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Guest FTP access is a useful way of allowing users to have file transfer access to specific areas of a site (the root directory of their web site, for example). Some of the steps are similar to virtual FTP setup but the focus of this document is just the guest user setup.
First of all, make certain that both the wu-ftpd package and the anonftp packages are installed on the system. The versions installed should at minimum match those below:
Checking to see if they are installed can be done with the following command:
rpm -qa | egrep '(wu-ftpd|anonftp)'
If the packages are not installed, they can be installed from the Red Hat Linux installation cd, as the root user:
mount /mnt/cdrom cd /mnt/cdrom/RedHat/RPMS/ rpm -ivh wu-ftpd* anonftp* cd umount /mnt/cdrom
Create the guest user account. The account is created like a normal user would be.
set up the password for the guest user:
/usr/bin/passwd theguest theguest theguest
Stop telnet access
edit /etc/shells and add "/bin/true" to the end if it is not already there. Then:
when prompted, enter:
Now edit /etc/passwd and add "/./" to the user's home directory entry. So if /etc/passwd contains:
change it to:
This step can be skipped by using the -d option to useradd to specify the user's home directory. This can also be useful if the ftp root is in another location. Likewise, using chsh can also be skipped by using the -s option.
/usr/sbin/useradd -d /var/ftp/virtual/mrfrog/./ -s /bin/true theguest
Copy the anonftp files to the guest user's home dir.
cp -a ~ftp/lib ~theguest cp -a ~ftp/bin ~theguest cp -a ~ftp/etc ~theguest
tar cvf - * | ( cd ~theguest ; tar xvf -)
will do it too.
Update the theguest/etc/passwd and theguest/etc/group files
Edit theguest/etc/passwd file and remove the line for the FTP user. Append the exact password line for "theguest" from /etc/passwd. But remove theguest's password and replace it with a "*" to make it invalid. For example:
will be changed and appended to theguest/etc/passwd as:
Now modify theguest/etc/group file and add the theguest line found in /etc/group. Delete the ftp group from theguest/etc/group as well.
chown theguest's home directory and chmod the directories and files according to the following examples:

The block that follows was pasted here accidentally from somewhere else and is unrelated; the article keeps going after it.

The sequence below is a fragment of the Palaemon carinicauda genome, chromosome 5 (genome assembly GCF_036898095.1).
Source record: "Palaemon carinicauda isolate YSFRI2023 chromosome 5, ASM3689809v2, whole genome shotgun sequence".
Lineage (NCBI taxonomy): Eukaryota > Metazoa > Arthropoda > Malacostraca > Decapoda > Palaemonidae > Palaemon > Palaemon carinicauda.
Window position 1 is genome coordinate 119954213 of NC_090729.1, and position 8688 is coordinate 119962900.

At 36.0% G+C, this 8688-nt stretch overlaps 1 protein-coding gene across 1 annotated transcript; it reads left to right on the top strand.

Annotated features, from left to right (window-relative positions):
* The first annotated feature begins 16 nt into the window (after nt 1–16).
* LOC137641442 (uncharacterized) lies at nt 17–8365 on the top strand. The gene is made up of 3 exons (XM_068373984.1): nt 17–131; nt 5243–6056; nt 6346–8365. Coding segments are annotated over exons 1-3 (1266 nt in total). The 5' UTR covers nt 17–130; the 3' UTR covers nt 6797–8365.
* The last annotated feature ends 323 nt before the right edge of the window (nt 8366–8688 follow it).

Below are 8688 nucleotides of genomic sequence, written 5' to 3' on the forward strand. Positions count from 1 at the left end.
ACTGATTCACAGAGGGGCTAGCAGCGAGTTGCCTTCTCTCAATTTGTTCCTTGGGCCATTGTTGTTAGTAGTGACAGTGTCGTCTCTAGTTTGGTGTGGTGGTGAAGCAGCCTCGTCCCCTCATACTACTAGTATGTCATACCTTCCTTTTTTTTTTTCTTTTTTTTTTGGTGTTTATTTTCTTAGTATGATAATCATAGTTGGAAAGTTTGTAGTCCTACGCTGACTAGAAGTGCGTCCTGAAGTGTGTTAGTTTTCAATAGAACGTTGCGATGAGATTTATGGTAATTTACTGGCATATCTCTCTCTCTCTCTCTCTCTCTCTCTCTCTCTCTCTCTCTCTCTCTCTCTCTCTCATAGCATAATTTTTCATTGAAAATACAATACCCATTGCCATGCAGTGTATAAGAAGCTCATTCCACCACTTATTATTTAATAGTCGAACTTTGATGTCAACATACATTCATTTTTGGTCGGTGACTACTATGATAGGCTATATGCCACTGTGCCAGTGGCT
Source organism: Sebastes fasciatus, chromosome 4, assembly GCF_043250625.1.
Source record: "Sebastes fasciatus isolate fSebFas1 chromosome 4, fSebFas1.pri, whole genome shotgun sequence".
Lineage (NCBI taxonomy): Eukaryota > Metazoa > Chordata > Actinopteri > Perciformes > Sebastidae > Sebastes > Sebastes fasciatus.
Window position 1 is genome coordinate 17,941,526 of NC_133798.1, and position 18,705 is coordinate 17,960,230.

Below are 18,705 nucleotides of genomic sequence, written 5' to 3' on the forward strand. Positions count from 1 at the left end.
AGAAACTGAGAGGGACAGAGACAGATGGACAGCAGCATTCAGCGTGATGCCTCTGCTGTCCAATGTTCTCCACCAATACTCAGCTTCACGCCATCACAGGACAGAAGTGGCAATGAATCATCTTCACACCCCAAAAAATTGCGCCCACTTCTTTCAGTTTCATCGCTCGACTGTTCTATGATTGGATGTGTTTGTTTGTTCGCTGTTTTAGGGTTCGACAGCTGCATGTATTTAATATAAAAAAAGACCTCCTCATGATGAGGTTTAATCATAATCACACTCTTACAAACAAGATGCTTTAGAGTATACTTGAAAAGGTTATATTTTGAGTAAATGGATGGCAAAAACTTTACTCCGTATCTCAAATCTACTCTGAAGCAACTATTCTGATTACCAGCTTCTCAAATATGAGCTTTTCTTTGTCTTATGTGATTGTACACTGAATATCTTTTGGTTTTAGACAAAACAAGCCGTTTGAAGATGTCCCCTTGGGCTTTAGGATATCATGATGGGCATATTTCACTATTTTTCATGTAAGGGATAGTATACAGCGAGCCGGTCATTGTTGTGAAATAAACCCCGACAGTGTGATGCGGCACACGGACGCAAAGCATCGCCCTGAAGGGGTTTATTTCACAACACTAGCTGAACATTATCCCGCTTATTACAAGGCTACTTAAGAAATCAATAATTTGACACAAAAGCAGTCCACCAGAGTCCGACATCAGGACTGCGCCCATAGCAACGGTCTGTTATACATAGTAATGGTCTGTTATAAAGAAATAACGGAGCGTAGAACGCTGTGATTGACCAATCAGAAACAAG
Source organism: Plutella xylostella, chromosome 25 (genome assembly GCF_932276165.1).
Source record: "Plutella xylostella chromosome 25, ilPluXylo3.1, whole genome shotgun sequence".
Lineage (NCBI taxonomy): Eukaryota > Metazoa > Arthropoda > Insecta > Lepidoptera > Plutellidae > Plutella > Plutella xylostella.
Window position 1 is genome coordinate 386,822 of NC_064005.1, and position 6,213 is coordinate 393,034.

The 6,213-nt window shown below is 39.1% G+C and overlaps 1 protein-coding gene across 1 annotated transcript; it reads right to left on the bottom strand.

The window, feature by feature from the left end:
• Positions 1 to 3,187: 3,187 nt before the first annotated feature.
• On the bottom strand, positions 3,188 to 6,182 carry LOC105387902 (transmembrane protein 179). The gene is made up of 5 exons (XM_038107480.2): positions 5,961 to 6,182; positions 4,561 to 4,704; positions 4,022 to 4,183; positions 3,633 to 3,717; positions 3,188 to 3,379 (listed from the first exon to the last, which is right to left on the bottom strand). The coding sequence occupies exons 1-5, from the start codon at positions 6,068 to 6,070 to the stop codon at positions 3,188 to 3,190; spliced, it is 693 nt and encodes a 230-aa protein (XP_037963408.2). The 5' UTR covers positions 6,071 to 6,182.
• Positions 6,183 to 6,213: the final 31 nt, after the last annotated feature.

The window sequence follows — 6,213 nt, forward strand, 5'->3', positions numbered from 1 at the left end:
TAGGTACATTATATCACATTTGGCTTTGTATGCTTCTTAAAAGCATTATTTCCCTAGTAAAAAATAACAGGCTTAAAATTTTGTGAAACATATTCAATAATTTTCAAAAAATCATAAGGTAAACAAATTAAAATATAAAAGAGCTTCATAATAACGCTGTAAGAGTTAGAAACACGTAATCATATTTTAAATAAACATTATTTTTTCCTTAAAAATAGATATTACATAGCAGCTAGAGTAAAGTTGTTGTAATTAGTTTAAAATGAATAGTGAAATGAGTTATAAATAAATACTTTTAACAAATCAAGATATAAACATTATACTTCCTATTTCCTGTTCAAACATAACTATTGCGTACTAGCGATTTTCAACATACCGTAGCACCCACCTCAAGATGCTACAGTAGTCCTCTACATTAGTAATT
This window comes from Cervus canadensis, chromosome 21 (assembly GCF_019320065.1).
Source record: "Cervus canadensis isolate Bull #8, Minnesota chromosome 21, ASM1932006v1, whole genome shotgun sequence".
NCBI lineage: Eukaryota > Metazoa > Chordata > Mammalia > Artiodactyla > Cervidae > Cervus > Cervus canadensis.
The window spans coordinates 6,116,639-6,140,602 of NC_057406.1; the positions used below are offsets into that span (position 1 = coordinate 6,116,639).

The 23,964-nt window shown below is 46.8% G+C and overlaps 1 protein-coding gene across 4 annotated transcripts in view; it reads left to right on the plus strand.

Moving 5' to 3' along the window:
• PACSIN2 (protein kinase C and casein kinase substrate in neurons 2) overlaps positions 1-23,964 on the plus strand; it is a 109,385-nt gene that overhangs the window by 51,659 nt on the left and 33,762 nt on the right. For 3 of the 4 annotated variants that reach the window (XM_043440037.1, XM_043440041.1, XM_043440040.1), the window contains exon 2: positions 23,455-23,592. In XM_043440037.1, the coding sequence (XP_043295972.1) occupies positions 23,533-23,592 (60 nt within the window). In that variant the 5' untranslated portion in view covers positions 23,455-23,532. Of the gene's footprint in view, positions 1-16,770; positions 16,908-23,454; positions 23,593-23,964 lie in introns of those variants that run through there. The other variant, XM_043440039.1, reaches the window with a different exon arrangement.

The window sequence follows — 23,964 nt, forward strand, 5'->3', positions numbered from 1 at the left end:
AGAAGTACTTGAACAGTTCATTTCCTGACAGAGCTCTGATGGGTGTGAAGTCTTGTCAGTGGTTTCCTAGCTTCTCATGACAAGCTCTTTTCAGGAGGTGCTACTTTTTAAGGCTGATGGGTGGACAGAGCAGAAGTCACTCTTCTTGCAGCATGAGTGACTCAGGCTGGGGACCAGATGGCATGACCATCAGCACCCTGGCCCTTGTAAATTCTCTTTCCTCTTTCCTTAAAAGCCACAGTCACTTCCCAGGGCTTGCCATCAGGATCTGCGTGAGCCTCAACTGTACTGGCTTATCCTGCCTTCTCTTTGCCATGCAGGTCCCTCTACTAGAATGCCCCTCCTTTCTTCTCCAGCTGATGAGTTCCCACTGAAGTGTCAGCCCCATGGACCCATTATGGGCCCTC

chown theguest.theguest ~theguest chmod 750 ~theguest chown -R root.root ~theguest/etc ~theguest/bin ~theguest/lib cd ~theguest chmod -R 555 * cd etc chmod 444 *
Add the following to the end of /etc/ftpaccess
Whether or not theguest can delete, overwrite, or rename files will depend on the settings in /etc/ftpoaccess. The default settings are:
chmod no guest,anonymous delete no guest,anonymous overwrite no guest,anonymous rename no guest,anonymous
which prohibit the guest accounts from performing chmod, delete, overwrite or rename operations. To allow these operations, the "guest" will have to be removed from the default typelist, like so:
chmod no anonymous delete no anonymous overwrite no anonymous rename no anonymous
To Anon or Not to Anon:
Finally, if anon FTP access isn't desired, the anonftp package can be uninstalled. The guest access will still be present and the guest user's lib, etc. and bin directories will be preserved.
rpm -e anonftp
By removing the anonftp package, anyone that expects to ftp into the system will need to be either a regular user or an ftp guest user.
Symlinked directories or files:
A common oops with guest ftp accounts is to try and allow access to other areas of the system with symlinks. But because Anonymous ftp operates in a chroot environment where a particular directory becomes the root or / directory (in the example here, /var/ftp/domains/mrfrog is now the root directory for theguest), this means there is no access to filesystems outside of the anonymous ftp area. This is why there is a copy of various libraries in ftp/lib and binaries such as ls in the ftp/bin directory.
You might have to copy your files to somewhere under ftp, set up another account, or not use the chrooted environment for the users that need access to files eleswhere.
ftpaccess has many more options that can be used to control ftp user access. Read the man page for more information.
Location of the ftp root:
In Red Hat 7, the location for the ftp root was changed from /home/ftp to /var/ftp.
killing directory listings:
By chmod'ing the /lib and /bin directories to 111 the users will not be able to see any files that are in the directories. This may be useful for some secured systems.